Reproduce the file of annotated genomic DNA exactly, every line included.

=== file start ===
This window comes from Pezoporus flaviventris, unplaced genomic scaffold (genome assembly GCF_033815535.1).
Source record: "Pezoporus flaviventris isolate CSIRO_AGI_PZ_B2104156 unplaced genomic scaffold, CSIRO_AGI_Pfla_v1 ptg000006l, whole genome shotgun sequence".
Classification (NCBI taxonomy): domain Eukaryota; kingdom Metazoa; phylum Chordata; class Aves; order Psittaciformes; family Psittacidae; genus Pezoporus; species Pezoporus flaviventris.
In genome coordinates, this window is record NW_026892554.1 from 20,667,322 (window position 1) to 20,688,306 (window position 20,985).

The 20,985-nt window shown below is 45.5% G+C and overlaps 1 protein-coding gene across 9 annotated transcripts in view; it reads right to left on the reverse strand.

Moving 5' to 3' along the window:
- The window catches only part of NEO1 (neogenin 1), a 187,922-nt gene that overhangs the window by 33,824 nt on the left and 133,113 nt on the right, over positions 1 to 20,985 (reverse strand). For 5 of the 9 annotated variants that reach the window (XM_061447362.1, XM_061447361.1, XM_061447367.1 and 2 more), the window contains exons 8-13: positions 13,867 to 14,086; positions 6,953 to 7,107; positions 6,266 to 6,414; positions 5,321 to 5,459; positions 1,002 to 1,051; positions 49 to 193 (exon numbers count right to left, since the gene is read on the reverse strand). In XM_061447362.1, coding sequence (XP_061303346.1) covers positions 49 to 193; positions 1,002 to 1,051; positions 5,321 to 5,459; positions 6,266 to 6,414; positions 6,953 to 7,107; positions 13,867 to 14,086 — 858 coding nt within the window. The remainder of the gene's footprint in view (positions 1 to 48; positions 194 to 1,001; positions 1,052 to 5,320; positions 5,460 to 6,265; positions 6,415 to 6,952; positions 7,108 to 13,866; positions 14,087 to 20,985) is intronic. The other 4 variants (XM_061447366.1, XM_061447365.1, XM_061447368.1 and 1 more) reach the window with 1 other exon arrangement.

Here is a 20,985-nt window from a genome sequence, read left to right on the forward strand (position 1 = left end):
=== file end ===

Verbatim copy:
This window comes from Pezoporus flaviventris, unplaced genomic scaffold (genome assembly GCF_033815535.1).
Source record: "Pezoporus flaviventris isolate CSIRO_AGI_PZ_B2104156 unplaced genomic scaffold, CSIRO_AGI_Pfla_v1 ptg000006l, whole genome shotgun sequence".
Classification (NCBI taxonomy): domain Eukaryota; kingdom Metazoa; phylum Chordata; class Aves; order Psittaciformes; family Psittacidae; genus Pezoporus; species Pezoporus flaviventris.
In genome coordinates, this window is record NW_026892554.1 from 20,667,322 (window position 1) to 20,688,306 (window position 20,985).

The 20,985-nt window shown below is 45.5% G+C and overlaps 1 protein-coding gene across 9 annotated transcripts in view; it reads right to left on the reverse strand.

Moving 5' to 3' along the window:
- The window catches only part of NEO1 (neogenin 1), a 187,922-nt gene that overhangs the window by 33,824 nt on the left and 133,113 nt on the right, over positions 1 to 20,985 (reverse strand). For 5 of the 9 annotated variants that reach the window (XM_061447362.1, XM_061447361.1, XM_061447367.1 and 2 more), the window contains exons 8-13: positions 13,867 to 14,086; positions 6,953 to 7,107; positions 6,266 to 6,414; positions 5,321 to 5,459; positions 1,002 to 1,051; positions 49 to 193 (exon numbers count right to left, since the gene is read on the reverse strand). In XM_061447362.1, coding sequence (XP_061303346.1) covers positions 49 to 193; positions 1,002 to 1,051; positions 5,321 to 5,459; positions 6,266 to 6,414; positions 6,953 to 7,107; positions 13,867 to 14,086 — 858 coding nt within the window. The remainder of the gene's footprint in view (positions 1 to 48; positions 194 to 1,001; positions 1,052 to 5,320; positions 5,460 to 6,265; positions 6,415 to 6,952; positions 7,108 to 13,866; positions 14,087 to 20,985) is intronic. The other 4 variants (XM_061447366.1, XM_061447365.1, XM_061447368.1 and 1 more) reach the window with 1 other exon arrangement.

Here is a 20,985-nt window from a genome sequence, read left to right on the forward strand (position 1 = left end):